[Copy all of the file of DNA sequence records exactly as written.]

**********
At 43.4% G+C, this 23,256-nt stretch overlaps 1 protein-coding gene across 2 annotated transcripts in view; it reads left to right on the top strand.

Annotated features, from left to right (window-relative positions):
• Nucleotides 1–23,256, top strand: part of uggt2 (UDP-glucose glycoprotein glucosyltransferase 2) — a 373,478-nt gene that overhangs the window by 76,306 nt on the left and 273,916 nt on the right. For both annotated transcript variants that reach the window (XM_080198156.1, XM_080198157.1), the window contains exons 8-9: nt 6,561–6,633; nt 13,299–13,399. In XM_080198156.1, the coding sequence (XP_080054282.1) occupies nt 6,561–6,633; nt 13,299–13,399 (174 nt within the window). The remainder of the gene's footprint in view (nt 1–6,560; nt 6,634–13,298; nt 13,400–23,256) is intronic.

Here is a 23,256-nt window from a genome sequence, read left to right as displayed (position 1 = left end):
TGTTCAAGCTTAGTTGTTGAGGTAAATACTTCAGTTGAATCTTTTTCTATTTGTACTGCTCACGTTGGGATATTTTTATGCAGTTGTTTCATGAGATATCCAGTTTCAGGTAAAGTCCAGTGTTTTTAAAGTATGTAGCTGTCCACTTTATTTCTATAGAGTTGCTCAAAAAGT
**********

At 43.4% G+C, this 23,256-nt stretch overlaps 1 protein-coding gene across 2 annotated transcripts in view; it reads left to right on the top strand.

Annotated features, from left to right (window-relative positions):
• Nucleotides 1–23,256, top strand: part of uggt2 (UDP-glucose glycoprotein glucosyltransferase 2) — a 373,478-nt gene that overhangs the window by 76,306 nt on the left and 273,916 nt on the right. For both annotated transcript variants that reach the window (XM_080198156.1, XM_080198157.1), the window contains exons 8-9: nt 6,561–6,633; nt 13,299–13,399. In XM_080198156.1, the coding sequence (XP_080054282.1) occupies nt 6,561–6,633; nt 13,299–13,399 (174 nt within the window). The remainder of the gene's footprint in view (nt 1–6,560; nt 6,634–13,298; nt 13,400–23,256) is intronic.

Here is a 23,256-nt window from a genome sequence, read left to right as displayed (position 1 = left end):
TGTTCAAGCTTAGTTGTTGAGGTAAATACTTCAGTTGAATCTTTTTCTATTTGTACTGCTCACGTTGGGATATTTTTATGCAGTTGTTTCATGAGATATCCAGTTTCAGGTAAAGTCCAGTGTTTTTAAAGTATGTAGCTGTCCACTTTATTTCTATAGAGTTGCTCAAAAAGT